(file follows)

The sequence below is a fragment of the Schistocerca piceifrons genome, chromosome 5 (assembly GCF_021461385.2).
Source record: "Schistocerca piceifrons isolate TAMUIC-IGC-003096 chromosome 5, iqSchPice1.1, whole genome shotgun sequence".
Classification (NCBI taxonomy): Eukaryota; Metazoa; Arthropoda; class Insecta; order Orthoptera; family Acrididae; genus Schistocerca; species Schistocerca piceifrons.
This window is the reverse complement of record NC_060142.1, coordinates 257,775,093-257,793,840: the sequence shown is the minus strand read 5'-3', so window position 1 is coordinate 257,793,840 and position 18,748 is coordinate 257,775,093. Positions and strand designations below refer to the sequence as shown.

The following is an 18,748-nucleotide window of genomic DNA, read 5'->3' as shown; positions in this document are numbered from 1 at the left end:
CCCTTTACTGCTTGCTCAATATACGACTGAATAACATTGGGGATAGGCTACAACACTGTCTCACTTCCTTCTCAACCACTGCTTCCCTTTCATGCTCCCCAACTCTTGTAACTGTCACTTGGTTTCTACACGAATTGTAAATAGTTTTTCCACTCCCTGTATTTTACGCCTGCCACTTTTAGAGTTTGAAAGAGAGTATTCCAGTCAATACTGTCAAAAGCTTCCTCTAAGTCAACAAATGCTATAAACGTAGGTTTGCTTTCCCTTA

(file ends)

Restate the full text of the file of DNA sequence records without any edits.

The sequence below is a fragment of the Schistocerca piceifrons genome, chromosome 5 (assembly GCF_021461385.2).
Source record: "Schistocerca piceifrons isolate TAMUIC-IGC-003096 chromosome 5, iqSchPice1.1, whole genome shotgun sequence".
Classification (NCBI taxonomy): Eukaryota; Metazoa; Arthropoda; class Insecta; order Orthoptera; family Acrididae; genus Schistocerca; species Schistocerca piceifrons.
This window is the reverse complement of record NC_060142.1, coordinates 257,775,093-257,793,840: the sequence shown is the minus strand read 5'-3', so window position 1 is coordinate 257,793,840 and position 18,748 is coordinate 257,775,093. Positions and strand designations below refer to the sequence as shown.

The following is an 18,748-nucleotide window of genomic DNA, read 5'->3' as shown; positions in this document are numbered from 1 at the left end:
CCCTTTACTGCTTGCTCAATATACGACTGAATAACATTGGGGATAGGCTACAACACTGTCTCACTTCCTTCTCAACCACTGCTTCCCTTTCATGCTCCCCAACTCTTGTAACTGTCACTTGGTTTCTACACGAATTGTAAATAGTTTTTCCACTCCCTGTATTTTACGCCTGCCACTTTTAGAGTTTGAAAGAGAGTATTCCAGTCAATACTGTCAAAAGCTTCCTCTAAGTCAACAAATGCTATAAACGTAGGTTTGCTTTCCCTTA